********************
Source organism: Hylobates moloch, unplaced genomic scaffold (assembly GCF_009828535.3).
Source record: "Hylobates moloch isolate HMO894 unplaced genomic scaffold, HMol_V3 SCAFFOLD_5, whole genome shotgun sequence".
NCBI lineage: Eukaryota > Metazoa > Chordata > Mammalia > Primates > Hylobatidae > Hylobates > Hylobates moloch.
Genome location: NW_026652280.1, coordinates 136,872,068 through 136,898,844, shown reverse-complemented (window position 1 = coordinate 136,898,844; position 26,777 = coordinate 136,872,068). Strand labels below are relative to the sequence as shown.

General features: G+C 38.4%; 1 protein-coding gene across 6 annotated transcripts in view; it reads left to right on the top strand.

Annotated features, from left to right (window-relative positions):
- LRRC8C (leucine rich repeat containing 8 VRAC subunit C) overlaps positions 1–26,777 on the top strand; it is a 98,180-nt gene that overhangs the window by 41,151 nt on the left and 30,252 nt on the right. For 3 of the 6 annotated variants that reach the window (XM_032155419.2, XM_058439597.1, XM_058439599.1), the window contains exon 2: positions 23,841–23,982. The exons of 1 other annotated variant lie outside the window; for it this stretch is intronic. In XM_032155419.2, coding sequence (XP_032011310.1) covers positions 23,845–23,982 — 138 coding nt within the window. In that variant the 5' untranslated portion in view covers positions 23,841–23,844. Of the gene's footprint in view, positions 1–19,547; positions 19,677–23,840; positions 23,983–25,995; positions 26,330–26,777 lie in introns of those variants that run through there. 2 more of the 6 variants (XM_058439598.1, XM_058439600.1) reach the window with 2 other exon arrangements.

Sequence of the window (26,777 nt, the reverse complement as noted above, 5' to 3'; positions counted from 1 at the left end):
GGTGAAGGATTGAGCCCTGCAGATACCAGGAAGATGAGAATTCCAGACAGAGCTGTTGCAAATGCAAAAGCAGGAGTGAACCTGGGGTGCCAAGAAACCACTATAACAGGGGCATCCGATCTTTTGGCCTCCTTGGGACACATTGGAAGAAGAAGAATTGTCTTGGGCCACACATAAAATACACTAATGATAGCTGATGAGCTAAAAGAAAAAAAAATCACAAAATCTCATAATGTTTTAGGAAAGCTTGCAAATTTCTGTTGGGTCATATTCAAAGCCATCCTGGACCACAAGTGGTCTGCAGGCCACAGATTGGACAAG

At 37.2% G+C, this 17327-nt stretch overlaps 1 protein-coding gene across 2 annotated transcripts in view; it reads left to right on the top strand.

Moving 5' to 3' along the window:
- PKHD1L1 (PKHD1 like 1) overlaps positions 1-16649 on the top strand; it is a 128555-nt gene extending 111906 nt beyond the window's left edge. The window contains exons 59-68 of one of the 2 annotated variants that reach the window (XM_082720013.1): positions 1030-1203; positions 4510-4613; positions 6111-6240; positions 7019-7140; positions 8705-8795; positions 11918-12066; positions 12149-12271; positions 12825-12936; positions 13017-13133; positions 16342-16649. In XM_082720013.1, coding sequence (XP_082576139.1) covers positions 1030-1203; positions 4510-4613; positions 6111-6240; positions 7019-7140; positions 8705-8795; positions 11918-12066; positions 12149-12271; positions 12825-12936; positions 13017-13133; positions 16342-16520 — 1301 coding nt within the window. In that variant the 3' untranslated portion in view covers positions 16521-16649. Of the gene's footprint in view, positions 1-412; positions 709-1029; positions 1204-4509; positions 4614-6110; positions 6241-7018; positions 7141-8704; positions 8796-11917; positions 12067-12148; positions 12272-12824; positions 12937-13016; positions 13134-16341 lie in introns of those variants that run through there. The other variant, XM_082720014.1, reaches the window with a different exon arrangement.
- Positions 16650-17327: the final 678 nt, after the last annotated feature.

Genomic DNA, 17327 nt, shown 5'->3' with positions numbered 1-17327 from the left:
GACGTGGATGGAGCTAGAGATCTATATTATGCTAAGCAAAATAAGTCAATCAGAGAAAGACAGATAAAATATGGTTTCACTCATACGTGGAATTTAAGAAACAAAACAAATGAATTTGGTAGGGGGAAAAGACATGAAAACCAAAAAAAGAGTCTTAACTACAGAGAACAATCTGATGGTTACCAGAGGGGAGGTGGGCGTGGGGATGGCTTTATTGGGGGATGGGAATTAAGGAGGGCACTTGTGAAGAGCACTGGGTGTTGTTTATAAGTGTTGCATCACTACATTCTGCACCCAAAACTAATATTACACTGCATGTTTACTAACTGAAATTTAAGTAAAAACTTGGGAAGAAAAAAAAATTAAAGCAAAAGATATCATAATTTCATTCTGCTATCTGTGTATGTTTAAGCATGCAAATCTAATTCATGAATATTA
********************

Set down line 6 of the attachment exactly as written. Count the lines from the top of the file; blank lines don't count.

Annotated features, from left to right (window-relative positions):